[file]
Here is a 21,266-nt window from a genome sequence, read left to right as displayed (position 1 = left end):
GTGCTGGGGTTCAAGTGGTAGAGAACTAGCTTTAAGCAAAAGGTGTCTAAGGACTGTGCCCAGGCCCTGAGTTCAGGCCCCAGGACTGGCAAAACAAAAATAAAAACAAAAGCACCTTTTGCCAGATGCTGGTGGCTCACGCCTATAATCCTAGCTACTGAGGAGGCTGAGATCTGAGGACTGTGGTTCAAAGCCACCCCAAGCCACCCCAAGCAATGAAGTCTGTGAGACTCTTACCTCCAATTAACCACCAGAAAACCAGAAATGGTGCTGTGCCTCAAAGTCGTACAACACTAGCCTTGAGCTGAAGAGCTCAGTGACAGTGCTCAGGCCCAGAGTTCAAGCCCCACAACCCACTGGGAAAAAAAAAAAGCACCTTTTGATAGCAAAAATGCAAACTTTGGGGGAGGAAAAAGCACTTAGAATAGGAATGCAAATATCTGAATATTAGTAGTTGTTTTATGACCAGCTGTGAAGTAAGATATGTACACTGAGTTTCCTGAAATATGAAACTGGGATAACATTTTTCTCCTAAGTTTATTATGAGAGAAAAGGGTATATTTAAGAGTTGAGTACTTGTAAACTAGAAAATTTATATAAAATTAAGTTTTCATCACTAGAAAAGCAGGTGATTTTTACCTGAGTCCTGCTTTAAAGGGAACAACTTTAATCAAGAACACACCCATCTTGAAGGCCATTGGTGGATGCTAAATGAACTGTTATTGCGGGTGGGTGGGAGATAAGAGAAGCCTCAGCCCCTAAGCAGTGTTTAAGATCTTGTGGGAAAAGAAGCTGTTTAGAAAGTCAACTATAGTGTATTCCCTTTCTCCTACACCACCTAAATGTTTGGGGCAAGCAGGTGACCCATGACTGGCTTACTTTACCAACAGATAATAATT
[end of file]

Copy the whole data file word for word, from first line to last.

Here is a 21,266-nt window from a genome sequence, read left to right as displayed (position 1 = left end):
GTGCTGGGGTTCAAGTGGTAGAGAACTAGCTTTAAGCAAAAGGTGTCTAAGGACTGTGCCCAGGCCCTGAGTTCAGGCCCCAGGACTGGCAAAACAAAAATAAAAACAAAAGCACCTTTTGCCAGATGCTGGTGGCTCACGCCTATAATCCTAGCTACTGAGGAGGCTGAGATCTGAGGACTGTGGTTCAAAGCCACCCCAAGCCACCCCAAGCAATGAAGTCTGTGAGACTCTTACCTCCAATTAACCACCAGAAAACCAGAAATGGTGCTGTGCCTCAAAGTCGTACAACACTAGCCTTGAGCTGAAGAGCTCAGTGACAGTGCTCAGGCCCAGAGTTCAAGCCCCACAACCCACTGGGAAAAAAAAAAAGCACCTTTTGATAGCAAAAATGCAAACTTTGGGGGAGGAAAAAGCACTTAGAATAGGAATGCAAATATCTGAATATTAGTAGTTGTTTTATGACCAGCTGTGAAGTAAGATATGTACACTGAGTTTCCTGAAATATGAAACTGGGATAACATTTTTCTCCTAAGTTTATTATGAGAGAAAAGGGTATATTTAAGAGTTGAGTACTTGTAAACTAGAAAATTTATATAAAATTAAGTTTTCATCACTAGAAAAGCAGGTGATTTTTACCTGAGTCCTGCTTTAAAGGGAACAACTTTAATCAAGAACACACCCATCTTGAAGGCCATTGGTGGATGCTAAATGAACTGTTATTGCGGGTGGGTGGGAGATAAGAGAAGCCTCAGCCCCTAAGCAGTGTTTAAGATCTTGTGGGAAAAGAAGCTGTTTAGAAAGTCAACTATAGTGTATTCCCTTTCTCCTACACCACCTAAATGTTTGGGGCAAGCAGGTGACCCATGACTGGCTTACTTTACCAACAGATAATAATT